There has been a significant increase in violence and crime in recent months.  Gangs armed with guns, machetes and other deadly crude weapons are continuing to terrorize villagers in Bungoma, Busia,and Madera.  This fact was acknowledged by President Kenyatta, who told police commanders to arrest and charge those behind recent killings irrespective their status in society.

His words seems to hint at something long suspected by the residents in these areas, that the killings and insecurity in the area were linked to recent political events in the country.  While there is no conclusive evidence to this accusation, it has been posited that local leaders who had lost their bid to be elected to government have armed these criminal groups to enact revenge on the residents.

Local communities in the affected areas have organized vigilante groups to defent themselves against the gangs.  This was done out of frustration with local authorities who appear not to be doing enough to protect their lives and property.  This vigilante justice is no less ruthless, as 8 suspects were publicly lynched in just the past week.  In one case a mob killed a woman accused of hosting suspected members of gangs that have hacked villagers to death.

These suspects would be profiled by local residents and their case brought to the vigilante groups.  The vigilantes then round up the suspects and bring them infront of a pseudo coutry, nicknamed ‘the hague’, where a hurried and improper trial is conducted.  These suspects then would typically be found guilty and executed.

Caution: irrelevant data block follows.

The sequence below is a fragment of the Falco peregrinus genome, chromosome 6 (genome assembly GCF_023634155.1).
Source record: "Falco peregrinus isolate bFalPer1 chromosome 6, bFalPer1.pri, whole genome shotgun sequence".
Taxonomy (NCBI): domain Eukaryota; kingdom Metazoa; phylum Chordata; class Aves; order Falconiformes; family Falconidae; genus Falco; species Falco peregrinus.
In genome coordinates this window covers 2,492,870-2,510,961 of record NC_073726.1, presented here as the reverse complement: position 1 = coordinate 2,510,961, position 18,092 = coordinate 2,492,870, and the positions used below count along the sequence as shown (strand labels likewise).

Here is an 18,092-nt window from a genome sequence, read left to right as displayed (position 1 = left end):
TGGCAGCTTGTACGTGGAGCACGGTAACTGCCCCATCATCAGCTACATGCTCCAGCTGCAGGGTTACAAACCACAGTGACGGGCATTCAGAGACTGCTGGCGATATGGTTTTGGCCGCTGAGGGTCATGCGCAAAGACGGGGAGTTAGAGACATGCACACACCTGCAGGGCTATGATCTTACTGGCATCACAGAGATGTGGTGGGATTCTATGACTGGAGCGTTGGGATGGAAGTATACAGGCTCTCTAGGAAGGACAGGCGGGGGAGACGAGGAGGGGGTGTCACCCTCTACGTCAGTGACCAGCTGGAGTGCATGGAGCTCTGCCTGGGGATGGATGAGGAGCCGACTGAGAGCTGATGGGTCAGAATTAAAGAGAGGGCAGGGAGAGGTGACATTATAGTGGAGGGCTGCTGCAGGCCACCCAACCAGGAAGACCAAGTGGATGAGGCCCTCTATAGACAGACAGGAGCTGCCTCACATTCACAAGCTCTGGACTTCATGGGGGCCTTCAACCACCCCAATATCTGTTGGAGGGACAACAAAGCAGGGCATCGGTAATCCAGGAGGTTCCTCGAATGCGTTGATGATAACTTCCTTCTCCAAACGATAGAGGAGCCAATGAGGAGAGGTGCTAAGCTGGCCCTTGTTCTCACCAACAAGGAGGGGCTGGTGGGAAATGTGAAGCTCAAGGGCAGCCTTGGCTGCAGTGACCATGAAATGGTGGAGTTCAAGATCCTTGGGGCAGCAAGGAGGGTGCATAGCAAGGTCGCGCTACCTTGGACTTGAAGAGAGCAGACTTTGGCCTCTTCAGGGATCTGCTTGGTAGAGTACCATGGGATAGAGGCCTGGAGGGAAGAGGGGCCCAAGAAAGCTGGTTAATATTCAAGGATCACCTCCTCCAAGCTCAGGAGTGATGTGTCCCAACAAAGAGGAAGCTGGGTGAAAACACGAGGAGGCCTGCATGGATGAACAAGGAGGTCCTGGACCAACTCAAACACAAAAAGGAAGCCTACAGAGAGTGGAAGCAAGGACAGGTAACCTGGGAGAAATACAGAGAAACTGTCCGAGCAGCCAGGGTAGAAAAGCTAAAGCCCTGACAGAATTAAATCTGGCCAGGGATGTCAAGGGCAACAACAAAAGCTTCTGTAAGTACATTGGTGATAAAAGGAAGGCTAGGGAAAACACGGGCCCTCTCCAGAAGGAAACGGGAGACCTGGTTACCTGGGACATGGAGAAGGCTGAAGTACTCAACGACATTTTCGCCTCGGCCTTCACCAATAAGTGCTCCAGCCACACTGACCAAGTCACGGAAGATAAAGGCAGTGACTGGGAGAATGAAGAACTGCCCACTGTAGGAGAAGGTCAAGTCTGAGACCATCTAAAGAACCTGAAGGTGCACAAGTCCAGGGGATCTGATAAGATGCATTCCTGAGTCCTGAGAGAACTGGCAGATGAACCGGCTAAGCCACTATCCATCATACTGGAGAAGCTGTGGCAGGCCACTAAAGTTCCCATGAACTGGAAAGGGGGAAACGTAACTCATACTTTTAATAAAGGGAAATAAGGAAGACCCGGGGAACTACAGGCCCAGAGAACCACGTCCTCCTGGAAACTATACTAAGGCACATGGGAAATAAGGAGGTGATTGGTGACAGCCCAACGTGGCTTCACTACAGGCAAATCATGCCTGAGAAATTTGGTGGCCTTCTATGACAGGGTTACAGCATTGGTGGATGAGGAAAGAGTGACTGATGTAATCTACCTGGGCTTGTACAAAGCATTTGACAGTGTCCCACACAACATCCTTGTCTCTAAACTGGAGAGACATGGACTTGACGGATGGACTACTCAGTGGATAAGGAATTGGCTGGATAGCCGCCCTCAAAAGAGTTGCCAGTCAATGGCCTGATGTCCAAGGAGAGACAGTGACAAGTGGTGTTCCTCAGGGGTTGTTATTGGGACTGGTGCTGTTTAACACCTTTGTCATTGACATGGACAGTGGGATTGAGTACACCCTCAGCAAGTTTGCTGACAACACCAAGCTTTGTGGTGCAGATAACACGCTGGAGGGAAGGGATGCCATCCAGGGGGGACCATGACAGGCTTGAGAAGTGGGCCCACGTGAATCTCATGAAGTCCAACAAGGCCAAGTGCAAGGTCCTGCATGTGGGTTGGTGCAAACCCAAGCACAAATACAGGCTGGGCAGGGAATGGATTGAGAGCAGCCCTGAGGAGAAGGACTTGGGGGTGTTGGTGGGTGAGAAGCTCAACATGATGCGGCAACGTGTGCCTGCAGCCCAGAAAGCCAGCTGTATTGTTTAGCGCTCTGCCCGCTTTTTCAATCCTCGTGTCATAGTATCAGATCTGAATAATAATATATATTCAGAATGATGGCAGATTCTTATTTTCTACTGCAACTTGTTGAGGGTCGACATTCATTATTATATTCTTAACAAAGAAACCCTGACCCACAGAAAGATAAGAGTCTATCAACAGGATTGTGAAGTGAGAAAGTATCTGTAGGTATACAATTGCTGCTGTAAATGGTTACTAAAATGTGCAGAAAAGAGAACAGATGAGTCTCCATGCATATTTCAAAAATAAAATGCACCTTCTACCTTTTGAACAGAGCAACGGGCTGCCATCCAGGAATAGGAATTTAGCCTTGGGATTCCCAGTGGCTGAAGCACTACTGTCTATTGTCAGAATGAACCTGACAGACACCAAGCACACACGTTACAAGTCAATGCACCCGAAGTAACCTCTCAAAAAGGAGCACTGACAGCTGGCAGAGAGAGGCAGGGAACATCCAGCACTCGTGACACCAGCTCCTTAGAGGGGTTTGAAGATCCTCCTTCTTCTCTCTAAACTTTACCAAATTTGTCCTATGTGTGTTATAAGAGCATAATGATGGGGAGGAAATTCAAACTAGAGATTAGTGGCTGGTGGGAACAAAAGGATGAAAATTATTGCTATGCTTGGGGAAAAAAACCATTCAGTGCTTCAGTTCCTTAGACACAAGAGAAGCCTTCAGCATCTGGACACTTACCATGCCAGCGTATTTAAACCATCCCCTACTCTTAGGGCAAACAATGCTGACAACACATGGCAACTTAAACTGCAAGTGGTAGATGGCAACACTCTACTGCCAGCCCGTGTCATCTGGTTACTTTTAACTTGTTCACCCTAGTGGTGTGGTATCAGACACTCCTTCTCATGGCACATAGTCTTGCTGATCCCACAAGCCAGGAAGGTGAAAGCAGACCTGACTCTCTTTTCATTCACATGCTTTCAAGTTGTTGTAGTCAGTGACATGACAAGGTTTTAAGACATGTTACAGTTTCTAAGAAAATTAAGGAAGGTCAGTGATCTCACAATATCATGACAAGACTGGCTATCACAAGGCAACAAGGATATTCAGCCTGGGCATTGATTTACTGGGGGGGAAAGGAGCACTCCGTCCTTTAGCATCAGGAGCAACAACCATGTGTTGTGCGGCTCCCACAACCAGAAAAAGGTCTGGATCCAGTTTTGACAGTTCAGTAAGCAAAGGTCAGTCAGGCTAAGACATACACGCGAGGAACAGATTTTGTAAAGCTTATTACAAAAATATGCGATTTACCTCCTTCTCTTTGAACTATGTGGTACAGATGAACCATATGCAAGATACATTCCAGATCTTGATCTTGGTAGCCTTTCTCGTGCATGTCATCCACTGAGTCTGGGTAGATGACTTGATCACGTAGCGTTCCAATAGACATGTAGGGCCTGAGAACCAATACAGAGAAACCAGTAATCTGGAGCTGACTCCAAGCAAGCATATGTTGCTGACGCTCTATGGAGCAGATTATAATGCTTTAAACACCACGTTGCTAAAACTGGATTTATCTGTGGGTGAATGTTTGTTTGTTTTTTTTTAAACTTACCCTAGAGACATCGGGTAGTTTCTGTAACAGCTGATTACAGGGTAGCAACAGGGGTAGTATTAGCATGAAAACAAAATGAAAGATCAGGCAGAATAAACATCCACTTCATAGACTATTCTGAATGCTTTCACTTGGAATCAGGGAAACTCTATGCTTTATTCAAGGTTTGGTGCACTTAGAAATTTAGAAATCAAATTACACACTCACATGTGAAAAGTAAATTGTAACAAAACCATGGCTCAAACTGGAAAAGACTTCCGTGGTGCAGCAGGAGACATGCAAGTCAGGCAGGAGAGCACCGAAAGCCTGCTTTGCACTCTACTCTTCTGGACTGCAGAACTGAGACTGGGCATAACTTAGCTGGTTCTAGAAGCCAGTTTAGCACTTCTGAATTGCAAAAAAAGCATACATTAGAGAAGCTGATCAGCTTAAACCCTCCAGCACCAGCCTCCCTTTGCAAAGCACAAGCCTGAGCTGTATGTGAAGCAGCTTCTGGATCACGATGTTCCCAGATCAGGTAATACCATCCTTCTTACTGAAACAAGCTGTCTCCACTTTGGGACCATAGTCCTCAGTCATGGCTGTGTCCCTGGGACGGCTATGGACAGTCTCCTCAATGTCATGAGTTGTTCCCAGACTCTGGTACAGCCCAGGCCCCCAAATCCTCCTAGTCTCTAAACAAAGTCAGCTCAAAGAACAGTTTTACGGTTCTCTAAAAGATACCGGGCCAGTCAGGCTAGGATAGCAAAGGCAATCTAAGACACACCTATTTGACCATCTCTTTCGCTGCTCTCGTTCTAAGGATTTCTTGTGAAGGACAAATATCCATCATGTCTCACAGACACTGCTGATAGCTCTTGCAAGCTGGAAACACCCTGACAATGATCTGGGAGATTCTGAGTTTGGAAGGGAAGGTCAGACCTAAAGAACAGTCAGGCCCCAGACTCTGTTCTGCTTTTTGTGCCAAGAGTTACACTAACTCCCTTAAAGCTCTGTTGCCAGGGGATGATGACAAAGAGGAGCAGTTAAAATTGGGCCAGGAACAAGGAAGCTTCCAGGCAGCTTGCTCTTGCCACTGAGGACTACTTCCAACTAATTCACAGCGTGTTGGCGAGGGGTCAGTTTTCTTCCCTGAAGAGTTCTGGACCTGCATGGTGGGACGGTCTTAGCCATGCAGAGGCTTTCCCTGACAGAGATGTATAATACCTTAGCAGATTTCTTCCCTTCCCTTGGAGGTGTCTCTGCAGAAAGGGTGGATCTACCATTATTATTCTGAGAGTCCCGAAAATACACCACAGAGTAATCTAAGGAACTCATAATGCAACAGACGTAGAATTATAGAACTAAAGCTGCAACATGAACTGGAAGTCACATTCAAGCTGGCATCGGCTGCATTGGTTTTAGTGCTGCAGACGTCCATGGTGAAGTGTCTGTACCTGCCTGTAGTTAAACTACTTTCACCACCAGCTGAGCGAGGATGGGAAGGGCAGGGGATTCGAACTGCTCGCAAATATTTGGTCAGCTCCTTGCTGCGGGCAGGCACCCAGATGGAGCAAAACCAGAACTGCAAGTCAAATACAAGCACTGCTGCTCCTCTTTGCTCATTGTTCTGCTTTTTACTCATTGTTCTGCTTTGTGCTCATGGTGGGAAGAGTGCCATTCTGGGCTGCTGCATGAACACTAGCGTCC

This sense of frustration is understandable.  At least 15 people have been killed and more than 150 maimed since the month-long killing spree began.  Some had their eyes gouged out and others lost limbs in Bungoma and Busia counties.  Most residents feel that this mob justice is warrented due to the inaction by the police to stop the problems.


A debate is going on amongst househelp employees and their employers over the mandatory requirement to register domestic workers with National Social Security Fund.  IT would see that it is not a requirement for any employer of househelp to pay the 400KSh contribution to the fund, something that most employers are against.

Most of the employers point out that often times their hiredhelp stay with them for only a few weeks before they leave the job.  They worry that it is the employer that will get burned by these fees, that problems will arise when employees leave but the NSSF continues to deduct fees from the employer.  As such, they want it to be the responsibility of the employee to pay into the fund themselves.

The fact that the vast majority of househelp have no contract, very low pay, very little to say about their responsibilities, and are extremely vulnerable to unjust termination, makes this response by the employers expected.  When the employers make statements such as “Most domestic workers left after a weeks and preferred to sleep or be glued to the TV watching soap operas”, makes me highly suspicious of the legitimacy of their claims.  From my experience, there are no househelp that have the opportunity to sleep in or to watch soap operas all day.  There are, on the other hand, plenty of things for them  to complain about in regards to their working conditions.



An activist has sued the police service for failing to provide a toll free 999 emergence phone number.  Considering the poverty found in Kenya and in light of the recent insecurity, it is hard to imagine that the police services do not offer free emergency calling to the citizens of this country.  The activists argument is that a lack of an emergency number amounts to police abdicating their duties to prevent and fight frime.  He cites an experience of his where he had to call the inspector general of the police and  CID director on their personal telephone lines because the 999 emergency number was defunct.  Sometimes you can’t appreciate the small things that make your life good until they are gone.


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